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895.52(6)(b) (b) The death or injury is caused by the malicious failure of the private property owner or an employee or agent of the private property owner to warn against an unsafe condition on the property, of which the private property owner knew.
895.52(6)(c) (c) The death or injury is caused by a malicious act of the private property owner or of an employee or agent of a private property owner.
895.52(6)(d) (d) The death or injury occurs on property owned by a private property owner to a social guest who has been expressly and individually invited by the private property owner for the specific occasion during which the death or injury occurs, if the death or injury occurs on any of the following:
895.52(6)(d)1. 1. Platted land.
895.52(6)(d)2. 2. Residential property.
895.52(6)(d)3. 3. Property within 300 feet of a building or structure on land that is classified as commercial or manufacturing under s. 70.32 (2) (a) 2. or 3.
895.52(6)(e) (e) The death or injury is sustained by an employee of a private property owner acting within the scope of his or her duties.
895.52(7) (7)No duty or liability created. Except as expressly provided in this section, nothing in this section, s. 101.11, or s. 895.529 nor the common law attractive nuisance doctrine creates any duty of care or ground of liability toward any person who uses another's property for a recreational activity.
895.52 Note NOTE: 1983 Wis. Act 418 contains a statement of legislative intent in section 1.
895.52 Annotation A municipality is immune from liability for a defective highway or public sidewalk only when the municipality has turned the highway or sidewalk over, at least in part, to recreational activities and when damages result from recreational activity. Bystery v. Village of Sauk City, 146 Wis. 2d 247, 430 N.W.2d 611 (Ct. App. 1988).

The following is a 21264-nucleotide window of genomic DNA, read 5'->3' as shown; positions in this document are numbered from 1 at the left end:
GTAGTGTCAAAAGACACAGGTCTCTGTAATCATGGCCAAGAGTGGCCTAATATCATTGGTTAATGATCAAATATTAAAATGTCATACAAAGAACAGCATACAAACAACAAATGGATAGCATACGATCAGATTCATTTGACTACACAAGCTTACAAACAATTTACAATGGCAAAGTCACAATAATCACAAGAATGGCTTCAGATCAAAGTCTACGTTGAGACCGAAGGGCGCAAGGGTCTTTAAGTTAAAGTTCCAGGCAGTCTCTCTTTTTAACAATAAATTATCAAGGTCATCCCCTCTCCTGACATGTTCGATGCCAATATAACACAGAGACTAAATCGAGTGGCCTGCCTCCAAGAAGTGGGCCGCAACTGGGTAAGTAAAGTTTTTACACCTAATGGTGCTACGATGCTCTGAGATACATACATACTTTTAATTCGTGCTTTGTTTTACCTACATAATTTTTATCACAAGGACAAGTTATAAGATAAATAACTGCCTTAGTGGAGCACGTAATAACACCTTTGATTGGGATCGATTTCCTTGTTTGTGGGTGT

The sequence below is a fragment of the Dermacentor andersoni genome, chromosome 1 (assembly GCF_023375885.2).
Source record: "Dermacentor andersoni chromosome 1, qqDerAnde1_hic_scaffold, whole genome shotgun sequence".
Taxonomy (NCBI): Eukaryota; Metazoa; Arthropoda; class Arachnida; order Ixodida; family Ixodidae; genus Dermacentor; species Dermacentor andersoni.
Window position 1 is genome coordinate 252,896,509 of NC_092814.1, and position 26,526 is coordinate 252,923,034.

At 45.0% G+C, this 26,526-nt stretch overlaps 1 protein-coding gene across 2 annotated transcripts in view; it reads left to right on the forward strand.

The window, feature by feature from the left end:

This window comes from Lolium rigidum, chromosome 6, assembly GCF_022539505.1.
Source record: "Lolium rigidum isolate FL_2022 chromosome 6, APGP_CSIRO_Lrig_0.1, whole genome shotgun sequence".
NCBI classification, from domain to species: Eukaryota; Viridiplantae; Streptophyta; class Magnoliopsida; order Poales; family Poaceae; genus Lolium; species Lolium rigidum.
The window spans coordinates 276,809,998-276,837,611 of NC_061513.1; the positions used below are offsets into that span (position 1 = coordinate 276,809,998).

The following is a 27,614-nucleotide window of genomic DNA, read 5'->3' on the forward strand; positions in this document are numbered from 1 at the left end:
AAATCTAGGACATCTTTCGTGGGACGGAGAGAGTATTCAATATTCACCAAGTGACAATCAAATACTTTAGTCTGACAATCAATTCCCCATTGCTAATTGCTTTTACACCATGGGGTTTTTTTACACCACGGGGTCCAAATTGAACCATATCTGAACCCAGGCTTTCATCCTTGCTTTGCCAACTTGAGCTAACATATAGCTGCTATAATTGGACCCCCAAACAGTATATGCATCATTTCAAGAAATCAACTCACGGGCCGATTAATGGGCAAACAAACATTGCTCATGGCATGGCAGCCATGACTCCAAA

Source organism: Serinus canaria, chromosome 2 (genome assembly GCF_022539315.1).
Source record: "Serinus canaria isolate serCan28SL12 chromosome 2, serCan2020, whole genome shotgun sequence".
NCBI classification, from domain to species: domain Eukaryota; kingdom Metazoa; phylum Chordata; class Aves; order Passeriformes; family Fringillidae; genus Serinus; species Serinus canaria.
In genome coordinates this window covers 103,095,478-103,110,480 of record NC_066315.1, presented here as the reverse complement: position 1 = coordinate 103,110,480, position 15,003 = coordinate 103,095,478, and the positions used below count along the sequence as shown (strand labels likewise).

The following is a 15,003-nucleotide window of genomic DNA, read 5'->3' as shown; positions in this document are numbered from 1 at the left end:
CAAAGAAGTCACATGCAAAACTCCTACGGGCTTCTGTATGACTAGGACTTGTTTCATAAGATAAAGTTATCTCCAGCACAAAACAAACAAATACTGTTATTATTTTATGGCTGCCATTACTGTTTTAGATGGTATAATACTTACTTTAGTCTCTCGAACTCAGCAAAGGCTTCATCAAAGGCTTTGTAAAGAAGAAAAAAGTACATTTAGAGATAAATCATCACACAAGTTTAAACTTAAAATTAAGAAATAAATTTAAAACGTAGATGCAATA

895.52 Annotation "Recreational activity" does not apply to random wanderings of a young child that are not similar to activities listed in sub. (1) (g). Shannon v. Shannon, 150 Wis. 2d 434, 442 N.W.2d 25 (1989).
895.52 Annotation The state's role as trustee of public waters is equivalent to ownership, giving rise to recreational immunity. Sauer v. Reliance Insurance Company, 152 Wis. 2d 234, 448 N.W.2d 256 (Ct. App. 1989).
895.52 Annotation Indirect pecuniary benefits constitute "payment" under sub. (6) (a). Douglas v. Dewey, 154 Wis. 2d 451, 453 N.W.2d 500 (Ct. App. 1990).
895.52 Annotation "Injury" under sub. (1) (b) includes death. Moua v. Northern States Power Co. 157 Wis. 2d 177, 458 N.W.2d 836 (Ct. App. 1990).
895.52 Annotation By providing a lifeguard a landowner does not assume a duty to provide lifeguard services in a non-negligent manner. Ervin v. City of Kenosha, 159 Wis. 2d 464, 464 N.W.2d 654 (1991).
895.52 Annotation For purposes of sub. (4) (b), conduct is "malicious" when it is the result of hatred, ill will, or revenge, or is undertaken when insult or injury is intended. Ervin v. City of Kenosha, 159 Wis. 2d 464, 464 N.W.2d 654 (1991).
895.52 Annotation Immunity is not limited to injuries caused by defects in property itself, but applies to all injuries sustained during use. Johnson v. City of Darlington, 160 Wis. 2d 418, 466 N.W.2d 233 (Ct. App. 1991).